Another unique event for 2022 is Blackjack combined with street hockey. Set in the middle of the Las Vegas Boulevard, the competitors will try to achieve a 21 without going bust by taking shots at giant playing cards. The participant who gets closest to 21 in the least number of attempts wins the round, and the first person to win two rounds wins the event. Players taking part in this Vegas-centric game are Nazem Kadri (Avalanche), Auston Matthews (Maple Leafs), Joe Pavelski (Dallas Stars), Steven Stamkos (Lightning), and Brady Tkachuk (Ottawa Senators).
Honda NHL Accuracy Shooting
The goal of the Accuracy Shooting event is to hit four targets attached to the four corners of the net in the quickest time. However, the competition has seen several different modifications over the years. Jaccob Slavin (Hurricanes), a defenseman, won it in 2020. This year’s contenders include Leon Draisaitl (Oilers), Clayton Keller (Arizona Coyotes), Rasmus Dahlin (Buffalo Sabres), Sebastian Aho (Hurricanes), Jake Guentzel (Penguins), Troy Terry (Ducks), Johnny Gaudreau (Calgary Flames), Patrice Bergeron (Bruins), and Jonathan Marchessault (Golden Knights).
NHL-Olympic Roster Doppelgängers
As was the case in 2018, this year’s men’s Olympic hockey tournament in Beijing promises to feel the same, but different. Sure, the countries represented on the front of jerseys will be familiar, and we’ll get at least one new chapter of the Canada-USA rivalry next weekend. But whether it’s the 13-hour time difference or watching unknowns like Brian O’Neill and Corban Knight factor heavily into the battle for gold, following this year’s tournament feels a bit odd.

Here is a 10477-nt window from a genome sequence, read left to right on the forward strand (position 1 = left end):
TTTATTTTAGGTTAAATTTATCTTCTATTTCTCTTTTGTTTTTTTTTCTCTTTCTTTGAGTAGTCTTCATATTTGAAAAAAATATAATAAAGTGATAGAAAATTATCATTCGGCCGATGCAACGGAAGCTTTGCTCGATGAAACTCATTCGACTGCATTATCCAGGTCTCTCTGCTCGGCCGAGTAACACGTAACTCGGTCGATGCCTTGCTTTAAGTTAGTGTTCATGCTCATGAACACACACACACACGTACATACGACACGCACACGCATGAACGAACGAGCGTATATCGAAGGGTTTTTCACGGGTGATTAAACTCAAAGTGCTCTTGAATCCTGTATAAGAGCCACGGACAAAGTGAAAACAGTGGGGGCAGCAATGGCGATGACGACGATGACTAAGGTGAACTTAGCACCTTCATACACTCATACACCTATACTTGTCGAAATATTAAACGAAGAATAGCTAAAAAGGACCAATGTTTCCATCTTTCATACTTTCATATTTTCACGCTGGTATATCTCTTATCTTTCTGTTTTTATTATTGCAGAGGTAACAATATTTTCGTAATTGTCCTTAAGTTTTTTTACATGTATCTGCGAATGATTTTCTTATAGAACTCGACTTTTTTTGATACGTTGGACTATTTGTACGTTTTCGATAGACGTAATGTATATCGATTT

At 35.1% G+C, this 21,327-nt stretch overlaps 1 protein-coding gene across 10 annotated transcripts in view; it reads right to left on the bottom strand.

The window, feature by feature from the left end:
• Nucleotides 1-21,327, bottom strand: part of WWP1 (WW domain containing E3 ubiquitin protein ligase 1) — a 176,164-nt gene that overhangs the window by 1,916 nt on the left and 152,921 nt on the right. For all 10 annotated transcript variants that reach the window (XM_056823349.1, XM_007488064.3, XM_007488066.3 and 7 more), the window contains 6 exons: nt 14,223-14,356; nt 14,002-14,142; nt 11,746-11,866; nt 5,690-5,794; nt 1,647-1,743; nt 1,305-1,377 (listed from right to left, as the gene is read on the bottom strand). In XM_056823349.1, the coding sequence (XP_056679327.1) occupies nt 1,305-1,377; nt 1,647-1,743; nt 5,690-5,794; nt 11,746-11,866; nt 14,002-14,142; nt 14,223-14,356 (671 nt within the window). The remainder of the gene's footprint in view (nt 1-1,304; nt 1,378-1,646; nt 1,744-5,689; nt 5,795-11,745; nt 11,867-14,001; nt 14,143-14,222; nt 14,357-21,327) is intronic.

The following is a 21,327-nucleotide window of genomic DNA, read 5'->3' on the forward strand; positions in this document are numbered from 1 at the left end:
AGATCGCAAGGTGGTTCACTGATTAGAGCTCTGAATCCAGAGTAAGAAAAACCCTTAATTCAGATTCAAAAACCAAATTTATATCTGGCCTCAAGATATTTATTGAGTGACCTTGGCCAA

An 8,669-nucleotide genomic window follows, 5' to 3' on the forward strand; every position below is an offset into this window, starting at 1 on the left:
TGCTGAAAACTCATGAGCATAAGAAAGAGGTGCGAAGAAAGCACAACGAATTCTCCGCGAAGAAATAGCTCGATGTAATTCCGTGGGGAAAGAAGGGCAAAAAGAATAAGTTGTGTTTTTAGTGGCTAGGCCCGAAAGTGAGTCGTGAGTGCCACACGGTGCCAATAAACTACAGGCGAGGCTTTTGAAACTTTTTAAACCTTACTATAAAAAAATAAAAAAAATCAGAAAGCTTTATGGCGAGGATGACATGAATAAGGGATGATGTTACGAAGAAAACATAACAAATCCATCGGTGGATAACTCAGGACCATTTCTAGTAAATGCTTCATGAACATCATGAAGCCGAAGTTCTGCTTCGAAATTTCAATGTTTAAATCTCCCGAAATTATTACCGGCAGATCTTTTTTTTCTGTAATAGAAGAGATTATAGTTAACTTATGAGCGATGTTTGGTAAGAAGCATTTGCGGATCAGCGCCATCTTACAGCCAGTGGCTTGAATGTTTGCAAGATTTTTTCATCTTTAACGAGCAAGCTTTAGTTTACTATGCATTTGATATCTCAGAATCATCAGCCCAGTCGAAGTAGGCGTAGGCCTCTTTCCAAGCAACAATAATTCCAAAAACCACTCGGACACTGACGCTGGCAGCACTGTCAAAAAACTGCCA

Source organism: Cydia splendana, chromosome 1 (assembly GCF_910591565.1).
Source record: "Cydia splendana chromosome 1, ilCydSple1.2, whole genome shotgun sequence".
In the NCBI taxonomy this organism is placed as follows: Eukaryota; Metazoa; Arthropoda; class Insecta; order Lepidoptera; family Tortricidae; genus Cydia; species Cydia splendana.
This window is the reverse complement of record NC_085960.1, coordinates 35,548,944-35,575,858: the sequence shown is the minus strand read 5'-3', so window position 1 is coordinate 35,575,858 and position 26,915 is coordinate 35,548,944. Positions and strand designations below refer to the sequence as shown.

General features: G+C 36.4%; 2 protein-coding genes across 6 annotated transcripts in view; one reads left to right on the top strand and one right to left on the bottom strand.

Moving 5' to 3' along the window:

As you enjoy the Opening Ceremonies for the Games, maybe reading up on some Olympic roster comparisons to NHL clubs will help things feel a little more normal.
Team Canada = Ottawa Senators
Canadians may not love seeing their Olympic representation compared to the lowly team residing in the nation’s capital, but there are some significant parallels here. They both feature a young, foundational anchor on the blue line (Owen Power and Thomas Chabot), a talented but tough second-generation forward upfront (Mason McTavish, whose dad is Dale McTavish, and Brady Tkachuk), and plenty of questions between the pipes.
Team USA = New Jersey Devils
No, this isn’t merely the Canadian member of the Morning Skate team likening the Americans to a club whose team name is the Devils, although that would be a pretty good troll job. Instead, the similarity is straightforward—both the US and New Jersey trend incredibly young in age. On Team USA, 15 members of the 25-man roster are collegiate players, while the current iteration of the three-time Stanley Cup champs features 11 players aged 23 or younger.
Team ROC = Edmonton Oilers
While the Russian Olympic Committee team lacks a Connor McDavid or Leon Draisaitl, their forwards boast similar high-end skills in KHL-leading scorer Vadim Shipachyov and former NHLers Nikita Gusev, Mikhail Grigorenko, and Artem Anisimov. But much like the Oilers, the questions come on the defensive end of the ice, where the Russians will have to lean on Slava Voynov and Nikita Nesterov on the blue line and hope for a breakout from one of three largely untested goaltenders.
NHL’s Leading Scorers
- Today’s newsletter was edited by Kyle Knopp, with contributions by Ben Fisher, Kristy Flannery, and Grant Tingley.